EU-funded researchers have conducted the first successful trials of an innovative gene therapy to treat a rare and debilitating metabolic disorder, using a small and innocuous virus as a carrier for genetic information to correct the functioning of liver and muscle cells.
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The GLYCODIS3 project laid the foundations for a potential cure for glycogen storage disease type III (GSD III). This currently incurable genetic disorder causes generalised muscle deterioration. Triggered by excess accumulation of energy-storing glycogen molecules, the symptoms of GSD III can only currently be alleviated by patients following a strict diet of frequent meals high in carbohydrates to keep their blood sugar levels elevated, slowing but not stopping disease progression.
In new proof-of-concept laboratory trials, GLYCODIS3 researcher Giuseppe Ronzitti, head of the metabolic diseases laboratory at Genethon in France, demonstrated it is possible to modify the genes responsible for causing GSD III. The modifications enable glycogen to be cleared from muscle cells, thereby restoring muscle strength and helping to keep blood sugar in circulation.
The gene expression changes were achieved by encoding an adeno-associated virus, a small virus infectious to humans that is not known to have harmful effects, as a carrier for the gene therapy. Because the virus can only carry genetic information equivalent to around 5 000 base pairs of DNA, the researchers successfully engineered a novel dual-vector system that would carry different sets of genetic instructions separately and recombine once inside the target cells.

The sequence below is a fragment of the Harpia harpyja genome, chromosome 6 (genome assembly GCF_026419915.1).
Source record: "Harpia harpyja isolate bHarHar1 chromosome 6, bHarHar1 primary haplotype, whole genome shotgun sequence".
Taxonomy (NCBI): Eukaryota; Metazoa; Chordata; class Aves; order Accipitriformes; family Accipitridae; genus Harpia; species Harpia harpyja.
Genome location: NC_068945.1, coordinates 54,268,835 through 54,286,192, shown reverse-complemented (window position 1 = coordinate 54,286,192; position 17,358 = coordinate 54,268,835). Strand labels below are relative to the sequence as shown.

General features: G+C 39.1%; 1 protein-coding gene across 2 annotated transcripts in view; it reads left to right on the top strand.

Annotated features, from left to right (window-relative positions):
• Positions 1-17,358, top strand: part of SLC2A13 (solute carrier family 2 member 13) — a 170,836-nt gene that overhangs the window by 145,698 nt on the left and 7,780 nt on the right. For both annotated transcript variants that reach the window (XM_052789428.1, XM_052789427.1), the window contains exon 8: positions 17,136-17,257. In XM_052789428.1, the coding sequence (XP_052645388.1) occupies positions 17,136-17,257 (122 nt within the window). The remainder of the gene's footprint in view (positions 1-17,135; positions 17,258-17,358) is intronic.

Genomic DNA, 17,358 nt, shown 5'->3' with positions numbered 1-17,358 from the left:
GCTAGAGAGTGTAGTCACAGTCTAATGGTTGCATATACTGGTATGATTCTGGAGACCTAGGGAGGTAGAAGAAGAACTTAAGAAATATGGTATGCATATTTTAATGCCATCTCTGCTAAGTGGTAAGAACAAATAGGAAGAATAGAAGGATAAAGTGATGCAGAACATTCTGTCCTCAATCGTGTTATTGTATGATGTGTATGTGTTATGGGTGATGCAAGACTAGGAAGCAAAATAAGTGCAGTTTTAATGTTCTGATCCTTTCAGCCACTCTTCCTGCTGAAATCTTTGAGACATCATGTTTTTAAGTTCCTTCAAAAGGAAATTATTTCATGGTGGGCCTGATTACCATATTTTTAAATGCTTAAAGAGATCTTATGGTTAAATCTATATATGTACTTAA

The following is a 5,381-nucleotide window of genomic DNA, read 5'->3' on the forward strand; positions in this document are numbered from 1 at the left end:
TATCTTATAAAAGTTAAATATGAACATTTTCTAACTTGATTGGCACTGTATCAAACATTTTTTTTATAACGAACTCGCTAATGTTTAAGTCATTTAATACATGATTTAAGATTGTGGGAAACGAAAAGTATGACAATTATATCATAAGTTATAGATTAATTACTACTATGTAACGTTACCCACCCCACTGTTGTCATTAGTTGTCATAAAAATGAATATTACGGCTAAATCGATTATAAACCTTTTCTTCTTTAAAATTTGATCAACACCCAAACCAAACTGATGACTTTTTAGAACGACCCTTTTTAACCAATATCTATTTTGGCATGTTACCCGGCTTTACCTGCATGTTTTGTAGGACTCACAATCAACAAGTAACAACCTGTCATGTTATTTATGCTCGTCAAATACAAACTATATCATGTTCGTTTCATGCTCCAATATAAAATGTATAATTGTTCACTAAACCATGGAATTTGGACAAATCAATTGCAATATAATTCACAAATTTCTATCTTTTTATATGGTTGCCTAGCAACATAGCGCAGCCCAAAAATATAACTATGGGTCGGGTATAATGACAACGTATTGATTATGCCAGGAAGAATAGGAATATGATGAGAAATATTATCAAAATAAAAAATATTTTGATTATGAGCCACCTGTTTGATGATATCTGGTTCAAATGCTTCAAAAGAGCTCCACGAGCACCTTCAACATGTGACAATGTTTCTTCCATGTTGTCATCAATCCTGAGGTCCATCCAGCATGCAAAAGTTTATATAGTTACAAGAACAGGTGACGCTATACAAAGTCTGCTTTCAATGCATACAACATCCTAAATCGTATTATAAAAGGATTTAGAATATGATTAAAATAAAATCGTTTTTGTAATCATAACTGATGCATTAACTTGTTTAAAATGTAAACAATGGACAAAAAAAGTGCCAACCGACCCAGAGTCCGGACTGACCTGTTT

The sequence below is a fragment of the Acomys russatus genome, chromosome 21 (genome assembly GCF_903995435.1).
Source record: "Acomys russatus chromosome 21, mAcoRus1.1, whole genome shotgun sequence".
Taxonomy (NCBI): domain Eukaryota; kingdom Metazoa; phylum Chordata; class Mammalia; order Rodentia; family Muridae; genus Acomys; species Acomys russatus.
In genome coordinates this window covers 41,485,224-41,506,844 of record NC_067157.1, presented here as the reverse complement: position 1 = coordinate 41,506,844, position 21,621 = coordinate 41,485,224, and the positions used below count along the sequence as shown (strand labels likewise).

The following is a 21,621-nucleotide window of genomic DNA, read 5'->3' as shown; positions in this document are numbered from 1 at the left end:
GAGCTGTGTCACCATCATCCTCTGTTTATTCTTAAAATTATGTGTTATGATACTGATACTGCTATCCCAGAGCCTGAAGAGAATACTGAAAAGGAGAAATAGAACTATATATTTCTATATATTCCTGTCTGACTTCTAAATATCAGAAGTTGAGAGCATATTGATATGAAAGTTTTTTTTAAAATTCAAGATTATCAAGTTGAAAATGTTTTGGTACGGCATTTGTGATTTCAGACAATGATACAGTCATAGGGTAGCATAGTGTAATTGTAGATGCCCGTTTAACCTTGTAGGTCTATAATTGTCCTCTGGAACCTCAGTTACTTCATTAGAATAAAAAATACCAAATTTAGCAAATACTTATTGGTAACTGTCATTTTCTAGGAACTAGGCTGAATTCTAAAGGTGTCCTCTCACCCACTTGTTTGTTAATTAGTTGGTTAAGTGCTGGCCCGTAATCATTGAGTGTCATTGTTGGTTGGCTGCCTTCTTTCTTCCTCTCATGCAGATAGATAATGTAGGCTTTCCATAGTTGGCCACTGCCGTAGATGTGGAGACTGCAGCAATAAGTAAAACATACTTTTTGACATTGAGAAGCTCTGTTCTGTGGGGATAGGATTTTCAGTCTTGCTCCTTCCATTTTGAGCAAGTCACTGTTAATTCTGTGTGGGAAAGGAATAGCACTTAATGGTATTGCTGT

Adeno-associated viruses are currently the vectors of choice for gene therapy treatments and have been used in promising human trials of liver gene transfer therapies to treat haemophilia, and eye gene transfer to treat congenital blindness. The work of Ronzitti and his team, which has led to five patents and numerous scientific publications, has further expanded the potential, not only for treating GSD III but several other neuromuscular disorders.
GLYCODIS3, which was supported by the EUs Marie Skłodowska-Curie Individual Fellowships programme, has led to a number of follow-up projects that aim to continue the development of adeno-associated virus gene therapy for GSD III toward clinical use.